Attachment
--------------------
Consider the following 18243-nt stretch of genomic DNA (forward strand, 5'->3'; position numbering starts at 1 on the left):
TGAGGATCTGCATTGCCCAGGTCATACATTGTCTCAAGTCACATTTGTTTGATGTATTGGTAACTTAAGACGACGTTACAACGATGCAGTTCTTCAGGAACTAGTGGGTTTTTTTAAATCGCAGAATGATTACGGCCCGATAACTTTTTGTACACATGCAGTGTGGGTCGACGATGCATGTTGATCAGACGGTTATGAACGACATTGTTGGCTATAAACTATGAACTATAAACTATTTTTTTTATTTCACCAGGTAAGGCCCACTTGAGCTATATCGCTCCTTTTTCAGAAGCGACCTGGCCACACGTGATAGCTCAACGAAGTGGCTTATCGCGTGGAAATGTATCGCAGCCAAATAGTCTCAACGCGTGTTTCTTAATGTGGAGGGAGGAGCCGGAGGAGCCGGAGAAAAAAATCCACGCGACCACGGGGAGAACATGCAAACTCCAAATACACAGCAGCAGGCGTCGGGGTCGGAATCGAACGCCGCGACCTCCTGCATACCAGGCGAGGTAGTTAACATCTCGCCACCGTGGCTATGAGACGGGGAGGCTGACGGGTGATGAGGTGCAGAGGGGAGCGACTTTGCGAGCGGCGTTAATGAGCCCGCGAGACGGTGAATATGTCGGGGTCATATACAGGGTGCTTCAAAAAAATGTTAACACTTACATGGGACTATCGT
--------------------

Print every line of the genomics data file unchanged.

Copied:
Consider the following 18243-nt stretch of genomic DNA (forward strand, 5'->3'; position numbering starts at 1 on the left):
TGAGGATCTGCATTGCCCAGGTCATACATTGTCTCAAGTCACATTTGTTTGATGTATTGGTAACTTAAGACGACGTTACAACGATGCAGTTCTTCAGGAACTAGTGGGTTTTTTTAAATCGCAGAATGATTACGGCCCGATAACTTTTTGTACACATGCAGTGTGGGTCGACGATGCATGTTGATCAGACGGTTATGAACGACATTGTTGGCTATAAACTATGAACTATAAACTATTTTTTTTATTTCACCAGGTAAGGCCCACTTGAGCTATATCGCTCCTTTTTCAGAAGCGACCTGGCCACACGTGATAGCTCAACGAAGTGGCTTATCGCGTGGAAATGTATCGCAGCCAAATAGTCTCAACGCGTGTTTCTTAATGTGGAGGGAGGAGCCGGAGGAGCCGGAGAAAAAAATCCACGCGACCACGGGGAGAACATGCAAACTCCAAATACACAGCAGCAGGCGTCGGGGTCGGAATCGAACGCCGCGACCTCCTGCATACCAGGCGAGGTAGTTAACATCTCGCCACCGTGGCTATGAGACGGGGAGGCTGACGGGTGATGAGGTGCAGAGGGGAGCGACTTTGCGAGCGGCGTTAATGAGCCCGCGAGACGGTGAATATGTCGGGGTCATATACAGGGTGCTTCAAAAAAATGTTAACACTTACATGGGACTATCGT